Andy Murray wins Shanghai Masters

Andy Murray wins Shanghai Masters
October 17 05:41 2016

Andy Murray has burned through China in remorseless fashion. Since arriving in Beijing 2½ weeks ago, he has delivered arguably the most dominant sequence of his career, winning 10 straight matches that concluded on Sunday in a 7-6, 6-1 victory in the Shanghai final against Roberto Bautista Agut. Not a single set has been dropped.

In rankings terms, he is looming ever closer in Novak Djokovic’s rear-view mirror. In the Race to London – which gathers rankings points collected in the 2016 season – the margin is just 915 points, fewer than the 1,000 that Murray collected on Sunday.

After his victory, Murray remained realistic about his prospects of toppling Djokovic. “I for sure have a chance just now,” Murray said. “I have never had success like I have had the last few months in my career so to keep that going, I’m aware it’s going to be a difficult thing to do.

“I need to keep myself motivated and be smart but I believe I can get there. These last few months have proved that to me. I may never get another chance to be No 1, so I’ll give it my best shot to do that while I have the opportunity.

“I did feel like I played better this week than last week. In all of the matches I was hitting the ball pretty clean.

“It wasn’t that easy to come in and play really well straightaway, because the conditions were very different. I think I played four top-25 players this week and played some really good tennis against all of them. But I got a good start against Steve Johnson and kept it up from there.”

The argument is a logical one, yet you only have to look at Murray’s itinerary to see that he scents blood. Next weekend, he will travel to Vienna, where he plans to participate in the second Tie Break Tens event on Sunday before entering the 500-point Erste Bank Open. Djokovic, who has been complaining about burnout since his runner-up finish at the US Open, will not be in action at all, and neither will many of the other leading men. In fact, the next-highest ranked player in Vienna will be world No 9 Tomas Berdych.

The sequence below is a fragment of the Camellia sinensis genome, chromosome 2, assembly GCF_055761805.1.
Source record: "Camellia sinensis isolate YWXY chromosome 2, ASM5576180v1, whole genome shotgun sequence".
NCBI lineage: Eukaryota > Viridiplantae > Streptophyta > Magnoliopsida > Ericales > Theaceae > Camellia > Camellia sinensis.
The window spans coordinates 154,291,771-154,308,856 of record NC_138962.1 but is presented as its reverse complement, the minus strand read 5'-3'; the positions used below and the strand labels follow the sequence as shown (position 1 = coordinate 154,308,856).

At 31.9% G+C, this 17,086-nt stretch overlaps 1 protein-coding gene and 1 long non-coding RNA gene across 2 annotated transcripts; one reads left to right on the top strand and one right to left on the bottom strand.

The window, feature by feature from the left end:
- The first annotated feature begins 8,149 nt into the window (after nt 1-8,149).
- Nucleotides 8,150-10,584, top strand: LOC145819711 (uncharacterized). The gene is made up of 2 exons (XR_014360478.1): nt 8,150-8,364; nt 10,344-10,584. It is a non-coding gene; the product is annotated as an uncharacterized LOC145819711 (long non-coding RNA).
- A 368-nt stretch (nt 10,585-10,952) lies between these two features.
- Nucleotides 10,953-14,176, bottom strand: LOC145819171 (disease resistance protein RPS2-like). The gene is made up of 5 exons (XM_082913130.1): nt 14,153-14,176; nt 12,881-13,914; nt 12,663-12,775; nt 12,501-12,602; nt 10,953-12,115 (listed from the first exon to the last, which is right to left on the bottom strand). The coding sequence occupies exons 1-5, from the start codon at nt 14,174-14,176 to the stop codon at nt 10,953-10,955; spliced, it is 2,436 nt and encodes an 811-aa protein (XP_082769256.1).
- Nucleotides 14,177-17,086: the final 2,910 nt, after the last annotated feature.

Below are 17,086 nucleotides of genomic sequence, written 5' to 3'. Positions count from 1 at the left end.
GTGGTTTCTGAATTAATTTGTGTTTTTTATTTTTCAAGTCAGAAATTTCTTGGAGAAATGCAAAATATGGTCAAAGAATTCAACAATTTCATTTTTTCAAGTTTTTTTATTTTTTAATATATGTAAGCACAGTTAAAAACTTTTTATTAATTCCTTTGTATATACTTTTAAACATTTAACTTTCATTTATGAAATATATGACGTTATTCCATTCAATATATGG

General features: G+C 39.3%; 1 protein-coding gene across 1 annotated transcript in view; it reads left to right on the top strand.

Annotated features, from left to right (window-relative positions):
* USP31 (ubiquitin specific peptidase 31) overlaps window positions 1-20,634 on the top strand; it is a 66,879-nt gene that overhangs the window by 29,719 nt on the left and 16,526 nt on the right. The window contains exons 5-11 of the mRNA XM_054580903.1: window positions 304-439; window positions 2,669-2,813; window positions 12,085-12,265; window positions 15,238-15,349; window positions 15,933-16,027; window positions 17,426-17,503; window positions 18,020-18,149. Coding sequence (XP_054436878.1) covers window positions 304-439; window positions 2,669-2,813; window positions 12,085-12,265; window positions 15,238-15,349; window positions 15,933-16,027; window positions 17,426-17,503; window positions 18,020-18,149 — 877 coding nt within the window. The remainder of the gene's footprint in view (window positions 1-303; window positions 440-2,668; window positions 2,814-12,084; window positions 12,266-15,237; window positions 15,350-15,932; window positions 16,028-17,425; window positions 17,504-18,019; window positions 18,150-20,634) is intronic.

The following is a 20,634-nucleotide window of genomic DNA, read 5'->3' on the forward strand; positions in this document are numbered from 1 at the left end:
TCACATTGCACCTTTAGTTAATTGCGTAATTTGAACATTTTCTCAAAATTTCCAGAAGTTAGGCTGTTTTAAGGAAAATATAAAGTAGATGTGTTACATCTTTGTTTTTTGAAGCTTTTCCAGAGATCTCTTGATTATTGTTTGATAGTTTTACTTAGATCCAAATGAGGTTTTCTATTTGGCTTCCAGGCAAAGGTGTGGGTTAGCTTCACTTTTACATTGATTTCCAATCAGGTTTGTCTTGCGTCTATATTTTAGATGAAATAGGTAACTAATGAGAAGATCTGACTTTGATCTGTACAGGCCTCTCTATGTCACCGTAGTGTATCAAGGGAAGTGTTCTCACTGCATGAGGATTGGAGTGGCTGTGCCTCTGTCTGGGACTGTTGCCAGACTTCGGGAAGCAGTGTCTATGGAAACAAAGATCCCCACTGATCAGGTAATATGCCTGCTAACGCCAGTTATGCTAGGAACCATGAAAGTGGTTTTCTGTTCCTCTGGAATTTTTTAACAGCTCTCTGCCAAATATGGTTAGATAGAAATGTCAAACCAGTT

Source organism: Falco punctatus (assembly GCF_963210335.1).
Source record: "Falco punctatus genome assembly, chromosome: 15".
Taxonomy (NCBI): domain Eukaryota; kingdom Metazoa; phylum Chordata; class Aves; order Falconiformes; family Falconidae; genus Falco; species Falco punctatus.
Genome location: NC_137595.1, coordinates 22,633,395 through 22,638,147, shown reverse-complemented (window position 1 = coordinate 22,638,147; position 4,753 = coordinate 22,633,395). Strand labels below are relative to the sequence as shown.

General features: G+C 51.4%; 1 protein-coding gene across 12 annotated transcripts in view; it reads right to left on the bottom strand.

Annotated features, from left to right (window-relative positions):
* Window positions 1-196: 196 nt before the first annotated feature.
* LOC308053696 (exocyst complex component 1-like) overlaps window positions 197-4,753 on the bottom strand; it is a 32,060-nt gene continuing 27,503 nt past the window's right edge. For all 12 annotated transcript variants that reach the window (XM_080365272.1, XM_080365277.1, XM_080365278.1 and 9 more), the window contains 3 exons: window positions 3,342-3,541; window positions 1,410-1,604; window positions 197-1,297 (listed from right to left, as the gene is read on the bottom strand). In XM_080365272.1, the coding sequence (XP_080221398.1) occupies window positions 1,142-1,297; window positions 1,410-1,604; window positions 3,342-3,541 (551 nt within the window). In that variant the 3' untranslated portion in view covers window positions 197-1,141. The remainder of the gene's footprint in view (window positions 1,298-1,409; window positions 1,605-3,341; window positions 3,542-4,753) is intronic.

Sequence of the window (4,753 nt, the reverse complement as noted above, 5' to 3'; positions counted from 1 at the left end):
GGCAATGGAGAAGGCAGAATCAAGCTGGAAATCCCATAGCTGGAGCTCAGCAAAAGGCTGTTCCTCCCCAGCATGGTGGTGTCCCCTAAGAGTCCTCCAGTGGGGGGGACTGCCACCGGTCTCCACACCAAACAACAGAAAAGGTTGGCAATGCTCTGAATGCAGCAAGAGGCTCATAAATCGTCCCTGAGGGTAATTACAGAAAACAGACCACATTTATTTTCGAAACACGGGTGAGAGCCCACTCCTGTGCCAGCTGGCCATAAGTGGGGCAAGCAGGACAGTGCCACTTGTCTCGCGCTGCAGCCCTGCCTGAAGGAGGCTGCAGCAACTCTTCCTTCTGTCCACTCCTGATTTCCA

After that, the tour will move on to its two biggest indoor events – the Paris Masters and the ATP World Tour Finals, where Djokovic does indeed have a remarkable record. The world No. 1 has won 29 of his last 30 “live” matches at these two events, dating back to November 2012. And even then, his only loss came in a match against Roger Federer in a pool encounter last year, where his qualification had already been confirmed by that stage.

It will be fascinating to see how Djokovic reacts to this challenge to his supremacy. After the US Open, he told reporters that he needed to stop pushing himself as hard as he had done in the build-up to his long-awaited victory at the French Open. ”I psychologically felt huge pressure,” he said, “and now I’m no longer thinking about the number of titles. If they come, super, I will accept them. After all, tennis is not the only thing in the world.”

In Shanghai, the world No. 1 was never at his ruthless best. He did come up with an unexpected solution in the middle of his quarter-final against Mischa Zverev, humming a popular hit (he couldn’t remember which one) to help himself stay in the moment and ignore his own uncharacteristic errors.

But this detachment soon evaporated in the semi-final defeat against Bautista Agut, when he trashed his racket, and laid into chair umpire Carlos Bernardes.

Murray has not been all sweetness and light himself this week, and you could see how much he wanted Sunday’s victory when he tightened up towards the end of the first set. Directing numerous tirades towards his player’s box, Murray dropped his serve to let Bautista Agut equalise for 5-5. But he responded with three aces in his next service game, and when he reeled off seven straight points to take the tie-break 7-1, any prospect of an upset had evaporated.

Telegraph UK